“Slowly, I began to feel their responses, emotions and needs. Such level of understanding and connection is really amazing. All it would take is sincerity and the sensitivity that comes,” says Janice. Her love for the children soon overcame the mixed feelings she initially had.
Many encounters with these children and their families are memories deeply etched in her mind and heart. Aqilah was one of those who left Janice with deep footprints.
“I often watched movies, went shopping and did things together with Aqilah, who was like any other 14-year-old teenage girl. I was there for her as a companion, walking the journey with her,” Janice says. They planned for many future shopping trips together. Sadly, Aqilah passed on while Janice was overseas. She felt a tinge of regret not being by her during the last moments but she holds on to the treasured memories. “Nevertheless, I am glad we managed to fulfil her last wishes together. I believe the time spent was not just fun but quality time.”
Being a Medi Minder has taught Janice to be sensitive to the different needs around her and helped her grow in maturity. Even though she feels sad that some children have passed on, she finds it a privilege to be able to help in the little ways she could. “At the end of the day, I always feel satisfied and recharged being able to touch lives in this manner. The caregivers are always very appreciative and generous with their thanks, for the little that I do,” says Janice.
Medi Minders like Janice provide some respite for the children’s care-givers. Initially they may feel apprehensive about leaving their children but after a session or two, they are confident that their children are in good hands with the Medi Minders.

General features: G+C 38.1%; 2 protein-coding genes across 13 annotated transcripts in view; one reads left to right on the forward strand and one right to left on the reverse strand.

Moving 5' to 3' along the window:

“I am very happy with the service of the Medi Minder. It allows me to spend time with my other child,” says a regular user of the Medi Minder’s service. “My son is very happy whenever the Medi Minder visits and I don’t have to worry about him whenever I’m out.”
All it takes to be a Medi Minder is a willing hand with a big heart! Find out more about being a Medi Minders @ http://www.starpals.sg/services/medi-minders/ and join us today!
14 September 2015, Uncategorized
Losing a child does not mean you stop being a parent, and a proud one at that. This maternal and paternal pride was evident in the faces of bereaved parents who attended the Star PALS Remembrance Evening on 15 August as they chatted animatedly and showed each other photographs of their children on their mobile phones. Their rich reminisces brought tears, laughter and spontaneous hugs among old friends and strangers alike.
The Star PALS Remembrance Evening is a simple and personal event that is held every year for parents, siblings, family and caregivers of young Star PALS patients who have passed away. Filled with meaningful songs, reflective activities and inspirational sharing, the event brings families together in a heartfelt celebration of love and a candid acknowledgement of grief.
Amidst cosy tealights and cuddly toys decorating the room, families listened to a moving opening address by the President of HCA Hospice Care, Dr. Tan Poh Kiang. Parents Kelvin and Shu Hui shared the intimate details of their journey with their beloved daughter Kaelyn, emphasizing the beauty of her life instead of the length of it, and the lessons they had learned from her.
Families then filled up a Memory Jar with coloured sand, handwritten notes to their child, whimsical feathers and flower petals while they chatted with staff and other families at their tables.
The most poignant part of the evening saw families and staff rising for the Moment of Remembrance, where names of all Star PALS patients who had passed away were rolled on the screen to a stirring song. Fond smiles formed on tear-stained faces as families watched their children’s name appear. Trembling hands found steady ones to hold on to in silence. This touching moment was completed with the reading of a poem specially written for the event, “Precious Little Love”, by medical student and volunteer, Pravin.